26. Though the correct procedure for discharge of the service “tax liability by the two parties is that the distributors raise bills for commissions that is due to them along with service tax and BSNL takes Cenvat credit of tax paid by distributors for discharging liability on the telecommunication service provided by BSNL, such procedure dos not result in extra realization of Revenue. Considering the special nature of the impugned activities and the fact that it can be easily verified that full taxable value of the service provided by BSNL to customers is subjected to tax, we are of the view that there is no case to undo decisions already taken by the Tribunal in this regard. A contrary approach will result in a difference in value that is taxed for mobile telecom service according to the decision of the Apex Court in the case of Commissioner v. BPL Mobile Cellular Ltd. – 2011 (24) STR, 75. We also note that this issue has lost relevance for the future because of exemption under Notification 25/2012-ST-S. No. 29 for this type of service.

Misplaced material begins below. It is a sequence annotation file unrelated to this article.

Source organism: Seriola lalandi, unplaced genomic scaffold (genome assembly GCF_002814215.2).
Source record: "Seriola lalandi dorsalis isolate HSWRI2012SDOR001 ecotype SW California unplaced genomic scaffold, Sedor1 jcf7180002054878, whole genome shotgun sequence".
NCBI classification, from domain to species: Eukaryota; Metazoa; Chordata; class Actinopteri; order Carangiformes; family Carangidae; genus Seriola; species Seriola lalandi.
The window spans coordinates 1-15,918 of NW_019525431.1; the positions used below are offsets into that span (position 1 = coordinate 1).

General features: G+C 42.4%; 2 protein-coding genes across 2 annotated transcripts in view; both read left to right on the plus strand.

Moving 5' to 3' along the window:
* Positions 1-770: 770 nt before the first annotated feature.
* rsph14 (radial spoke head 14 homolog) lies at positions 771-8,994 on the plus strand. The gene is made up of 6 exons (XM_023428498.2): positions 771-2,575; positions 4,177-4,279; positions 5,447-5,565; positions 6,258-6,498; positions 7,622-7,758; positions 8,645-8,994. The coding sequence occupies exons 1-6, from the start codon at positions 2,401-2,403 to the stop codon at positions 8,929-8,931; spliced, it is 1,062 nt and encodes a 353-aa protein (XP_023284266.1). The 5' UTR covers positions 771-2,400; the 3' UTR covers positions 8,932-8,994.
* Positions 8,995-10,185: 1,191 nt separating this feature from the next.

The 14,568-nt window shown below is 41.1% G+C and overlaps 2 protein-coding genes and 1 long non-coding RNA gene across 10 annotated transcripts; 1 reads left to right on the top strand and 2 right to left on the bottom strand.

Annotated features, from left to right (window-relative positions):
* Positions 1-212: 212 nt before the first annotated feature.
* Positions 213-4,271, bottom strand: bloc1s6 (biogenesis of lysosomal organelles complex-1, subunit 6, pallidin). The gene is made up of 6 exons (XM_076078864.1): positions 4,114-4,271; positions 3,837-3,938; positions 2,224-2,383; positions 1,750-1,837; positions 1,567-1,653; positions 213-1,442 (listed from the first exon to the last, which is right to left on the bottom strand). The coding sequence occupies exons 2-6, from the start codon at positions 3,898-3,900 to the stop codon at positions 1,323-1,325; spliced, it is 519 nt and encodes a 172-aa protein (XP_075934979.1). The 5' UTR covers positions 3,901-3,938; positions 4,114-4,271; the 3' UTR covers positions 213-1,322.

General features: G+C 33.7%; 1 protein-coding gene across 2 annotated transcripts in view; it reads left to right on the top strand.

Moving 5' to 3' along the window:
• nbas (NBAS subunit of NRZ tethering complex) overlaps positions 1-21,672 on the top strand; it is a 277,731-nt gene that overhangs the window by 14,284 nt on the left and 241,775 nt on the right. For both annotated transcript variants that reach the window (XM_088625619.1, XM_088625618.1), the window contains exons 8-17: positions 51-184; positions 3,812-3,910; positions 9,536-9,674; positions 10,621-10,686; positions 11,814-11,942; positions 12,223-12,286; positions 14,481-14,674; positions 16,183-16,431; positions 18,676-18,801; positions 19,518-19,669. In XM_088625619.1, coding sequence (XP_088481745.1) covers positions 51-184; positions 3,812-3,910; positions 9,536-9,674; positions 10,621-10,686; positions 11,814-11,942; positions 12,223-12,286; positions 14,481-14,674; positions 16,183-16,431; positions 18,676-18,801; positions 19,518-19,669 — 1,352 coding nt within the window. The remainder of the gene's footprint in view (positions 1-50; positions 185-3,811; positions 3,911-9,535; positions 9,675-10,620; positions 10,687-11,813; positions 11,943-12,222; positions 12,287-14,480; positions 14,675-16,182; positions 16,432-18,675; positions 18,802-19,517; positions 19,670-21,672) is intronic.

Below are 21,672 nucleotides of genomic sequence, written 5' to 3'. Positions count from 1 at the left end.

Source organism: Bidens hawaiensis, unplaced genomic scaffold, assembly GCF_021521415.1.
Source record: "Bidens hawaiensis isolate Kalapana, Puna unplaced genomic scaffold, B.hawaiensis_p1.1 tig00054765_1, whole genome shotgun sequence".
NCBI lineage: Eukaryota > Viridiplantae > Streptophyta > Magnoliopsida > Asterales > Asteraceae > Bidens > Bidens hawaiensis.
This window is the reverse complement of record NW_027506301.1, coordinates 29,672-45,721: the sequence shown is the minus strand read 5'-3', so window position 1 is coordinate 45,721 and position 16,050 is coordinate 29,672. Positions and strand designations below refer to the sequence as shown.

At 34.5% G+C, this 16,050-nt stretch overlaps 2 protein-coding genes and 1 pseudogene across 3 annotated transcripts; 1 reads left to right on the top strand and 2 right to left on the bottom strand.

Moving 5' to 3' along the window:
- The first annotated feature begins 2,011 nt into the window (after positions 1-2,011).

27. In view of analysis as above we set aside the impugned order and allow the appeals.